Fewer dropouts, more state students

Hesa figures show modest changes in vital indices. Rebecca Attwood reports

April 15, 2010

Universities have reduced their dropout rates and succeeded in attracting more students from state schools into higher education, according to new figures.

Data published today by the Higher Education Statistics Agency show that among students starting full-time first degrees in the UK in 2007-08, the proportion who had dropped out a year later was 8.6 per cent, down from 9 per cent in 2006-07.

Meanwhile, the proportion of young full-time undergraduate entrants from state schools rose to 89 per cent in 2008-09, up from 88.5 per cent the previous year.

However, data on changes to the proportion of students from lower socio-economic groups are not available due to a change in the question asked of applicants on the Universities and Colleges Admissions Service form.

The University and College Union criticised the fact that the data would not be available in the year of Lord Browne of Madingley’s independent review of student funding.

Sally Hunt, UCU general secretary, said: “It is quite incredible that the question on students’ backgrounds has been changed and that comparisons with previous years are impossible. There is a review of student funding happening right now and we need that information.”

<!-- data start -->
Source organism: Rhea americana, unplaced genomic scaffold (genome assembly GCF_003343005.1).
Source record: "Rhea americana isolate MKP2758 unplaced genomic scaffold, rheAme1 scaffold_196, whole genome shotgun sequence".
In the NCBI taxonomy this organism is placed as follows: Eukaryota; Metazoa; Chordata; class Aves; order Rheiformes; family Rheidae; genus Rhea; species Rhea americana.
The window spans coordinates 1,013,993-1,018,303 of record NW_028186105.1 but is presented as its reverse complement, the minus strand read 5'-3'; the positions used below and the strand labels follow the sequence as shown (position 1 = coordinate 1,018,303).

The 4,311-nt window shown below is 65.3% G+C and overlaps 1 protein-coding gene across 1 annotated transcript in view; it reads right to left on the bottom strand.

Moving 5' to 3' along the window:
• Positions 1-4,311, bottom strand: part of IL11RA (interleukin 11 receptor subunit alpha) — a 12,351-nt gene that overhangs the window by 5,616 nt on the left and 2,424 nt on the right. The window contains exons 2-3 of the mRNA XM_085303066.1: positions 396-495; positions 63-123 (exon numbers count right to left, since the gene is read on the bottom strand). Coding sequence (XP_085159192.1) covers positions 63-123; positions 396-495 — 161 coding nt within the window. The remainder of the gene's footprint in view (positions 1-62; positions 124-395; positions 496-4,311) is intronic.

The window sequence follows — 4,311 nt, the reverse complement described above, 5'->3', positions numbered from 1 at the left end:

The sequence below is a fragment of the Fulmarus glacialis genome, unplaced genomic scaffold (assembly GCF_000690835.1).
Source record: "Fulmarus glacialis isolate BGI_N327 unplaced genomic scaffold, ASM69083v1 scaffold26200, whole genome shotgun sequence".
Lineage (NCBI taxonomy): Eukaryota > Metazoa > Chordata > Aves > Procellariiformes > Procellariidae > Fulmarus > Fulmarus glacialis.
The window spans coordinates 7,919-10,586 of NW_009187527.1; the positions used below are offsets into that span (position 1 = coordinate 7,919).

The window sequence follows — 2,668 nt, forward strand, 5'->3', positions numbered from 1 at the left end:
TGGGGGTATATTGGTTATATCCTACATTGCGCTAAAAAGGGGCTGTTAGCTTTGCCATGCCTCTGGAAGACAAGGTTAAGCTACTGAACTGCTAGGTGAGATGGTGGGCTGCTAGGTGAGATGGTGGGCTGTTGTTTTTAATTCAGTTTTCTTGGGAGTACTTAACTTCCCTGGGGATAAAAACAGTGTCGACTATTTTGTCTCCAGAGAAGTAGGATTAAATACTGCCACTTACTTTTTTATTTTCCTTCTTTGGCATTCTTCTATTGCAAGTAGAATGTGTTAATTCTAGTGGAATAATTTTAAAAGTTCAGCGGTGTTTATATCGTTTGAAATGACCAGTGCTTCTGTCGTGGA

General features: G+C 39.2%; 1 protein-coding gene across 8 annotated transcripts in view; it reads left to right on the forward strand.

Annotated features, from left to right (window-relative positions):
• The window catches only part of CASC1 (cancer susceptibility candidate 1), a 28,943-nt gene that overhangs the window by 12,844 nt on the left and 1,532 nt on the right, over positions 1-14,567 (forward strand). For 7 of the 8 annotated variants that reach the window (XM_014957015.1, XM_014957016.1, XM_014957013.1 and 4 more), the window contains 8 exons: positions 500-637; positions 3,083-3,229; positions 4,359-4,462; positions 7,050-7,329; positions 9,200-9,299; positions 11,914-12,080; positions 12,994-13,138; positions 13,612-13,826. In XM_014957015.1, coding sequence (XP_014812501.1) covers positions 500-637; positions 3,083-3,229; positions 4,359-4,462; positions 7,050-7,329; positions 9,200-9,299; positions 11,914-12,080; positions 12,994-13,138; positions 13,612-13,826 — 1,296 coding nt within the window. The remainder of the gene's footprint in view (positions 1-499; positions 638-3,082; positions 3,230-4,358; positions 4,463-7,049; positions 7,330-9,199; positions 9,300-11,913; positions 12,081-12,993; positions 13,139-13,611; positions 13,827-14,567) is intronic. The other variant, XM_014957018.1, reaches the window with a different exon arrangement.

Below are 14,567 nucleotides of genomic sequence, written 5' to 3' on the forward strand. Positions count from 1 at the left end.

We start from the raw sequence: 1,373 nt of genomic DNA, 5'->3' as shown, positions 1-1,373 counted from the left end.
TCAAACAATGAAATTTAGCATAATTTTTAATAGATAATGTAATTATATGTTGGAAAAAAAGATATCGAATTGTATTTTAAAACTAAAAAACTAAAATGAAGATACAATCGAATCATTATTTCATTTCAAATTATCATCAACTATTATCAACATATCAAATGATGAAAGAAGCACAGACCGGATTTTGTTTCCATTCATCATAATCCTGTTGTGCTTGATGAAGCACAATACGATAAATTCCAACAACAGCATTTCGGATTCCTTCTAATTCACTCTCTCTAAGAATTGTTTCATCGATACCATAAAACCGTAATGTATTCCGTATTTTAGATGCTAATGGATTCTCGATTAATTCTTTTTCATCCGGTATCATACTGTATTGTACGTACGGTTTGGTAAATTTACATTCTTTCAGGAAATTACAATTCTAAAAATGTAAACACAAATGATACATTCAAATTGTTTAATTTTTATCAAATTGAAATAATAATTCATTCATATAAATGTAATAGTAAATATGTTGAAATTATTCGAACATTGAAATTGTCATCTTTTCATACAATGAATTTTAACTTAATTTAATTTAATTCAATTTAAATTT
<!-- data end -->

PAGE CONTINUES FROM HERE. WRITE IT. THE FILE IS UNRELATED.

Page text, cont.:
Ucas has subsequently reverted to the old format, meaning that data should be comparable with earlier figures when they are released this time next year.

But Ms Hunt said this was “little comfort when we are being denied the full picture of participation at university by students from the poorest backgrounds”.

The Hesa figures show that Harper Adams University College is once again the most inclusive institution, with 58.4 per cent of its students coming from lower socio-economic groups. It is followed by London Metropolitan University (57.5 per cent) and the University of Greenwich (56.2 per cent).

The least inclusive institution is the Courtauld Institute of Art (7.9 per cent), followed by the University of Oxford (11.5 per cent) and the University of Cambridge (12.6 per cent).

However, Oxford and Cambridge also reported the lowest dropout rates among full-time first-degree entrants, with just 1.1 per cent and 1.2 per cent respectively quitting their studies after one year.

The highest dropout rate was once again at the UHI Millennium Institute (25.4 per cent). It was followed by the University of the West of Scotland (21.4 per cent) and the University of Bolton (19.8 per cent).

rebecca.attwood@tsleducation.com

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